In 1871, regarding a string of public concerts held in Iowa City, composer and music educator Henry Southwick Perkins wrote that “it is a very natural sequence that these public educational efforts should find the proper elements in which to propagate in these [Midwestern] States,” a mission in which “Iowa is not [a] whit behind.” Community engagement with local educational institutions was essential to the aims of Perkins and the civic-minded supporters of Iowa City’s early performing-arts initiatives. For them, the then-titled State University of Iowa and its Normal Academy of Music were sources of public good. Just as their institutions eventually folded into the current University of Iowa, so too did their commitment to public performing arts.
After two weeks of work with Hancher Auditorium’s Community Engagement team, I am beginning to see the historical continuity of this process firsthand. Hancher is a public-facing arm of the University of Iowa and its mission to “enrich the life of every Iowan” with their arts programing serves as a link between local audiences and both national and international artists. As a musicologist and a historian of Midwestern arts organizations, I see Hancher’s efforts as an extension of a long history of public-spirited programing in the region.
Personally, I’ve had a lifelong connection with performing arts. From an elementary-school production of The Lion King to recordings with a collegiate jazz ensemble, I have formed an interest in reaching audiences. Some of my fondest undergraduate memories include regional music ensemble tours in which my classmates and I performed for and taught lessons to high school ensembles. Perhaps this is why my graduate studies now focus on institutional and reception histories of performing arts organizations. With an emphasis on early-twentieth-century opera companies, my work highlights some of the ways in which these cultural institutions interfaced with their publics during a time when opera was increasingly upheld as exclusive rather than inclusive. This is especially pertinent in the music-history classroom, where I look for opportunities to bring students together with shared musical experiences and interests.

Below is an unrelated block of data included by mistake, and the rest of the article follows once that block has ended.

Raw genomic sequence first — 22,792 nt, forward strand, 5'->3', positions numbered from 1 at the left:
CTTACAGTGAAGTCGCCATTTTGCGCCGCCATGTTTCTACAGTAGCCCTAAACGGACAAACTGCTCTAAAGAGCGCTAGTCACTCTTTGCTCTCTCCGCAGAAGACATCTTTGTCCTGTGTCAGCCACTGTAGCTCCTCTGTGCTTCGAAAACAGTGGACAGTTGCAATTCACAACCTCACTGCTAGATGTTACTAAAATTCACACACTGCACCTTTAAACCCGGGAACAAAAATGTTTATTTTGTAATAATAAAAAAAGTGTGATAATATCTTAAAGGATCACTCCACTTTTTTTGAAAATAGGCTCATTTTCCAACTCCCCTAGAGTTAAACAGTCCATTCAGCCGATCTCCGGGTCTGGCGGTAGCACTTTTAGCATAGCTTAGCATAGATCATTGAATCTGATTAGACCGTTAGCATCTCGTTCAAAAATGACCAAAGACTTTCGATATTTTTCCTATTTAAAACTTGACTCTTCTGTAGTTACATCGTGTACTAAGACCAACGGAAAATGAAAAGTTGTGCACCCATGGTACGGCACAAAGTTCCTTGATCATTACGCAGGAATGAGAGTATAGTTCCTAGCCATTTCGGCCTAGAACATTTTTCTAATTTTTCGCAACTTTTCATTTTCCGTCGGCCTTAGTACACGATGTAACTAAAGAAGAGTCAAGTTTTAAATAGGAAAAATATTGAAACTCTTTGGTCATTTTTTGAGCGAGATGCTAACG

I look forward to spending the next six weeks with the Hancher team. In this time, I will be working on new ways to communicate the performing arts to audiences currently at a distance. Through digital program notes and new episodes of the Hancher Presents podcast, the team will continue to reach Hancher’s audiences and further its mission. For me, it is significant the note the institution’s processes for community engagement in real time. I take special interest in choices made regarding programing, inclusion, and representation, and look for moments to further these conversations with the broad base of cultural knowledge gained from my musical training and research experience.
Hancher opened 100 years after the local concerts of Perkins and the Normal Academy of Music and, yet, its goals remain consistent with that earlier institution. Hancher’s public educational efforts help to bring community members together and connect the University to its local surroundings. In this capacity, Iowa is still not a whit behind, and its institutions will continue to find effective methods for community engagement.